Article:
With one out of every four American families caring for an older adult, the need for the Geriatric Care Manager has proliferated. As a growing professional group, Geriatric Care Managers consist of nurses, social workers, psychologists and human service employees.
Many families have benefited from the services of geriatric care managers. Solutions for older adults with growing health care needs are the specialty of these professionals. Geriatric care managers often have training in nursing, social work, or gerontology, and they may be certified by a professional organization.
Often a geriatric care manager will begin with a home assessment. The next step is to create a care plan for the client that provides support and help for the caregiver, as well as referrals for local care options. Finally, the manager will implement and oversee the plan.
A geriatric care manager will probably do an interview with the senior first, with or without family members present. Sometimes family members will also want to discuss particular issues in a separate interview.
In the meeting with the senior, the care manager will ask questions about health, medications, nutrition, safety, memory, finances, and the general living situation. He or she will be forming a picture of the senior's specific situation, and generating ideas about how to respond to it.
To help with the assessment, family members may want to give the manager input. They often have pertinent information about the senior's health, memory issues, finances, or safety. The care manager uses this information, and his or her observations, to generate a care plan.
The care plan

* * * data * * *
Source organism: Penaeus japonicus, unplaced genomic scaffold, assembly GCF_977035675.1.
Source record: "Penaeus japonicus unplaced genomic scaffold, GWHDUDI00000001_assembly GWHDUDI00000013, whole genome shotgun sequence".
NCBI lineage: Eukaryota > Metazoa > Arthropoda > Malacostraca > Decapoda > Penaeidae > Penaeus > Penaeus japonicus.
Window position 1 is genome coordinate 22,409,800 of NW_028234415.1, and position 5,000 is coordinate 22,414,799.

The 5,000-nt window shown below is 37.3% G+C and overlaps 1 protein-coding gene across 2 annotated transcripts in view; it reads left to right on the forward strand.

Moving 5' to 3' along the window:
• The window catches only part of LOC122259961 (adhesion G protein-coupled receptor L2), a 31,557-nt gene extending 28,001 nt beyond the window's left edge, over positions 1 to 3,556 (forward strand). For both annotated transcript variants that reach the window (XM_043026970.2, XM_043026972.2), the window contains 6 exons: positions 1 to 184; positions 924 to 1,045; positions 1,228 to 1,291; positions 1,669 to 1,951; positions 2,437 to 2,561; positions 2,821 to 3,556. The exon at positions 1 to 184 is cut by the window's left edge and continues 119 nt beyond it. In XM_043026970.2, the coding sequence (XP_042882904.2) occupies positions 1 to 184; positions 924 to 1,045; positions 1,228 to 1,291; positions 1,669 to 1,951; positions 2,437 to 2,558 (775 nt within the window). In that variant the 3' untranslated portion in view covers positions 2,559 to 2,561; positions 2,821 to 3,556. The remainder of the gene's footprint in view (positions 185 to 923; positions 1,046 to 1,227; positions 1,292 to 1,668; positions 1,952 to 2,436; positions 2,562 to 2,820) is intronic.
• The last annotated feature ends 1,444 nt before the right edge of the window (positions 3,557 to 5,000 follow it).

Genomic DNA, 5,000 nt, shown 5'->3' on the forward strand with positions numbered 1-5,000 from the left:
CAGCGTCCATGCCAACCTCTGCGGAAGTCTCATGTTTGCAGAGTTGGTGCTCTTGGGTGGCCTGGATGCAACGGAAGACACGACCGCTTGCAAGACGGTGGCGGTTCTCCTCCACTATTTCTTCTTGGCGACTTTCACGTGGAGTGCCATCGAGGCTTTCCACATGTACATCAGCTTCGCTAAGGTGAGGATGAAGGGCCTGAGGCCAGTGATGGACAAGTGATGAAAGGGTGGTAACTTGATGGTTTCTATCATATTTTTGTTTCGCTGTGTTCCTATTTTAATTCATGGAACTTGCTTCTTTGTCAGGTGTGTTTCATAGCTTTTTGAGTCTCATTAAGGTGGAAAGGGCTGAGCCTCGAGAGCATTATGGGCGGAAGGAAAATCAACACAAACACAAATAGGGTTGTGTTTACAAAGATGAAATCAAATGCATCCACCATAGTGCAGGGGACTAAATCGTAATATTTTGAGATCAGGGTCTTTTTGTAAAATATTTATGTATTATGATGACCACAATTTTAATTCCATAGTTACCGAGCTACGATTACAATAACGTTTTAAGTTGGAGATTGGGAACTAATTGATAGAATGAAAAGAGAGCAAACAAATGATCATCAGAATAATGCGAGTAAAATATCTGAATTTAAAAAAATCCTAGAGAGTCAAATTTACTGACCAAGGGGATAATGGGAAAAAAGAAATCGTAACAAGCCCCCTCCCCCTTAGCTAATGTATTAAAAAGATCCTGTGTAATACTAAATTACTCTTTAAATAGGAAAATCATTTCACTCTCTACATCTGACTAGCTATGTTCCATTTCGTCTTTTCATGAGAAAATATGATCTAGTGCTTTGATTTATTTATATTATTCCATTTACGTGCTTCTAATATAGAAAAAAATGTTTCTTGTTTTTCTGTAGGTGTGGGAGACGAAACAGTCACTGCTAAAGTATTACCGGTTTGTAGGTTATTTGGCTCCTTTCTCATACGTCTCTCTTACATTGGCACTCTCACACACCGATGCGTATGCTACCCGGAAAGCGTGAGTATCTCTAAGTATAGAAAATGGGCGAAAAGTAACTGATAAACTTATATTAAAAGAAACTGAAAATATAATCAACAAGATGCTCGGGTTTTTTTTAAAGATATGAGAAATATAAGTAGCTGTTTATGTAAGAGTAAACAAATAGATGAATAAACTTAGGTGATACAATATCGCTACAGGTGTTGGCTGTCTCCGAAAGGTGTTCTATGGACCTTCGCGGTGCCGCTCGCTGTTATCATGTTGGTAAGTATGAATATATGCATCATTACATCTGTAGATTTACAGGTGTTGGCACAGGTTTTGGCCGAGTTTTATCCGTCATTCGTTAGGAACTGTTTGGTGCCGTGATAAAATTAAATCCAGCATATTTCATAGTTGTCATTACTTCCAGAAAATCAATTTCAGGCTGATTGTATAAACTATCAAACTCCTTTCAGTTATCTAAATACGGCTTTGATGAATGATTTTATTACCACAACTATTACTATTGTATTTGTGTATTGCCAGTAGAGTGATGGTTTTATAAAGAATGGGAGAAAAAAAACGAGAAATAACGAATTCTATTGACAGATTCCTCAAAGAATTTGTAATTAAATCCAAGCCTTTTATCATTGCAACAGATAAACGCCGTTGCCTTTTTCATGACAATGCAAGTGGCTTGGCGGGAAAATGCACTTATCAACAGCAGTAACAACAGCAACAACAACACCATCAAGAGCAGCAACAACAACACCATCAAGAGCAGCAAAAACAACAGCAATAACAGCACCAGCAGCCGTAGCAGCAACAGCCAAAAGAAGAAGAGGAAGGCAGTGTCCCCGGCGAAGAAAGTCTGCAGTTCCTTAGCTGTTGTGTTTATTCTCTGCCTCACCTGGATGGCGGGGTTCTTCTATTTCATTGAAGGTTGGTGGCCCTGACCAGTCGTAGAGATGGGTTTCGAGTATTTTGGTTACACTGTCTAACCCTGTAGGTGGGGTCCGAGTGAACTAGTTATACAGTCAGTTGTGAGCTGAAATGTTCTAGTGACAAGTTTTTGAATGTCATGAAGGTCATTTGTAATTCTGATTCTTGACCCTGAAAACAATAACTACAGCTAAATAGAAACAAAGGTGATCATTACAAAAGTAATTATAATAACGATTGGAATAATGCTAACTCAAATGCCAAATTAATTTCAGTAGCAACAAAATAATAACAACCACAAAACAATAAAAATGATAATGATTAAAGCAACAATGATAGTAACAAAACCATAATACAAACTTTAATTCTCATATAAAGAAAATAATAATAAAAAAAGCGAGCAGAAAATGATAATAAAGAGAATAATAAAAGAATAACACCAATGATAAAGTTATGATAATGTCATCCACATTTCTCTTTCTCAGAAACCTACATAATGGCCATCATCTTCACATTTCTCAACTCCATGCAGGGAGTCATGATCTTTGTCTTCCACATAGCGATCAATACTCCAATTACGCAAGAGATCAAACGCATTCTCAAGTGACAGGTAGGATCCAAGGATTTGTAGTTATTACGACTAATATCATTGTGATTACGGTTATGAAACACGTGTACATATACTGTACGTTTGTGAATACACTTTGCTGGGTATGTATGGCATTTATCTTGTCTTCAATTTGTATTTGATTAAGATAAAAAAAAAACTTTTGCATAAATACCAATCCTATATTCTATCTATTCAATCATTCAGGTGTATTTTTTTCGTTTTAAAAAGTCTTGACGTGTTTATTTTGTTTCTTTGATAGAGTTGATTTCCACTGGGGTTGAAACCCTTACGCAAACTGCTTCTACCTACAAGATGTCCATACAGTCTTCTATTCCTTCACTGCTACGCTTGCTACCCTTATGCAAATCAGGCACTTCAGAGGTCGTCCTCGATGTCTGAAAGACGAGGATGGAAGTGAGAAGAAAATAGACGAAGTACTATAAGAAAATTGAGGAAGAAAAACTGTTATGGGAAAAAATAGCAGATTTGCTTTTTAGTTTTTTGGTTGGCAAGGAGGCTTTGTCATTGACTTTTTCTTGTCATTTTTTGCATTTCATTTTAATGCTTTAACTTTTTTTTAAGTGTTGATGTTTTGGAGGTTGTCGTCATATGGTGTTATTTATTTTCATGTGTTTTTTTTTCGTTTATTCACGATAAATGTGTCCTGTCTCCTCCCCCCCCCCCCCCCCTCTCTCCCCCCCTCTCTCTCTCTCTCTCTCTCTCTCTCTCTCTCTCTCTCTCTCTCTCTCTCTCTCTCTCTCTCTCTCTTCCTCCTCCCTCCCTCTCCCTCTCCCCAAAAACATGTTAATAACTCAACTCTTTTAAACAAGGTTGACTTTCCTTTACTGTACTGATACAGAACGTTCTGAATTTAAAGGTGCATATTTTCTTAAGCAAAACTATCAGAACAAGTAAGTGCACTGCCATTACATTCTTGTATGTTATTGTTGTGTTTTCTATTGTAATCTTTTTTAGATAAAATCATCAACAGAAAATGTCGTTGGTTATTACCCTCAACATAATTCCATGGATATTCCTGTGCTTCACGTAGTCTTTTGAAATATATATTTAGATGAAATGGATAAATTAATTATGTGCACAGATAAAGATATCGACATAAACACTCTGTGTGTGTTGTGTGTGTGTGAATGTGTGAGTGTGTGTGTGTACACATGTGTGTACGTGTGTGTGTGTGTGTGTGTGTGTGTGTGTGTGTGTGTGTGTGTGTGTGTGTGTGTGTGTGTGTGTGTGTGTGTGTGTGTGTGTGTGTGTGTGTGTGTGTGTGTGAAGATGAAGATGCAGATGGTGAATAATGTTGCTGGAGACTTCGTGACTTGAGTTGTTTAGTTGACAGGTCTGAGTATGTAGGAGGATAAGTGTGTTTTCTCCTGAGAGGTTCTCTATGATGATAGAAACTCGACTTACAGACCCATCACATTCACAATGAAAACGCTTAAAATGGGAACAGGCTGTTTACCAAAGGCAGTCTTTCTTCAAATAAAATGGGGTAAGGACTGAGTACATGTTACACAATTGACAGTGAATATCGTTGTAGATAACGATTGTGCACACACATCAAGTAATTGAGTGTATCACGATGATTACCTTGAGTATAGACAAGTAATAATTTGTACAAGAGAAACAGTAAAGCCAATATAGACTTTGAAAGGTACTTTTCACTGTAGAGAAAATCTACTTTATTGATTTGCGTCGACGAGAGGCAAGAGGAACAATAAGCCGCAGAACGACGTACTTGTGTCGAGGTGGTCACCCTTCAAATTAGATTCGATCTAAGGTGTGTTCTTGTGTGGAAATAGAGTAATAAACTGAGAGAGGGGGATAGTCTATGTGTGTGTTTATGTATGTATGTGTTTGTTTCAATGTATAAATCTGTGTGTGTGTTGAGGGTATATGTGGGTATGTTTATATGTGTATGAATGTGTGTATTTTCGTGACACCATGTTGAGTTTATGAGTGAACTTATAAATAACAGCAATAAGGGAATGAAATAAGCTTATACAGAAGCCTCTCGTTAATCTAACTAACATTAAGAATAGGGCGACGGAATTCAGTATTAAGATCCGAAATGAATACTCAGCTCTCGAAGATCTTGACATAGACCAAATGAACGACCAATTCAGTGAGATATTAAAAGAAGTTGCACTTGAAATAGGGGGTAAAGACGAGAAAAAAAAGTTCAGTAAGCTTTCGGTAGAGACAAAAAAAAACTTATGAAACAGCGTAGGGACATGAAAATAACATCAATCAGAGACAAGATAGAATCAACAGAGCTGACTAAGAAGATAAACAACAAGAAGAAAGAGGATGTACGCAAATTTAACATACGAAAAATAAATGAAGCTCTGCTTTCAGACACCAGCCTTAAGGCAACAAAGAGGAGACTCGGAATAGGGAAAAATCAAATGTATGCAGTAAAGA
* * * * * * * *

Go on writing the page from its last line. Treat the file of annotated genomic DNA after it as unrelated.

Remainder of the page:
A care plan includes the geriatric care manager's evaluation, recommendations, and referrals. He or she will explain the plan in detail. It will be prioritized, with urgent issues like taking medication properly first on the list, and other items addressed in order of importance.
Together, the manager and the family will decide how to best meet the senior's needs and improve his or her quality of life. The manager will bring professional knowledge and experience to the discussion, and family members will add personal knowledge and insight about their relative. Recommendations may change with discussion about how to implement the plan.
The manager will then make referrals for local care. This can range from occasional visits from home health aides through live-in help, to a long-term care facility. The manager will also arrange for future reassessments.
Implementing the plan
A geriatric care manager matches available services to the level of care a senior needs. He or she uses personal knowledge of particular local providers to choose the best help for the senior. Intimate knowledge of local providers is a great strength of geriatric care managers.
The manager oversees and coordinates the people who take care of seniors. For family members who do not live nearby, this provides assurance that their family member is being properly looked after, because the manager stays on top of the situation.
Once the plan is implemented, the geriatric care manager monitors it. He or she will not be in the home on a weekly basis, but will stay in touch with the care providers and the family. Thus, he or she will be aware of any changing circumstances.
When changes must be made, clients will again have the benefit of the manager's expertise, to continue to provide the best care. Often, the geriatric care manager is a guardian of the senior's independence, maintaining him or her in the least restrictive setting for as long as possible.
The job of a geriatric care manager is to work as a team with the senior client, the family, and the care providers. He or she coordinates their efforts, so the client receives the best possible care.
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